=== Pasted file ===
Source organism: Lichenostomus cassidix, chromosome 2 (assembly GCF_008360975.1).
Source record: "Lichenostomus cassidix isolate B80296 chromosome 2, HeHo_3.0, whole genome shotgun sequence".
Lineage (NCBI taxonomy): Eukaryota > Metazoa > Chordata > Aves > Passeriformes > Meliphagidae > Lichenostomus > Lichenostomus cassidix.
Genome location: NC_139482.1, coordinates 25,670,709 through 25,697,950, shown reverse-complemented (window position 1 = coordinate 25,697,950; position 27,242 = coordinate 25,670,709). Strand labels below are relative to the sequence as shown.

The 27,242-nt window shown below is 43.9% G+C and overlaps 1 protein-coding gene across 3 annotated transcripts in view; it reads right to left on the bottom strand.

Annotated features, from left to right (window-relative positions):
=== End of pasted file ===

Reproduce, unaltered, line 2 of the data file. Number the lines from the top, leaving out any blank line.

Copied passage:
Source record: "Lichenostomus cassidix isolate B80296 chromosome 2, HeHo_3.0, whole genome shotgun sequence".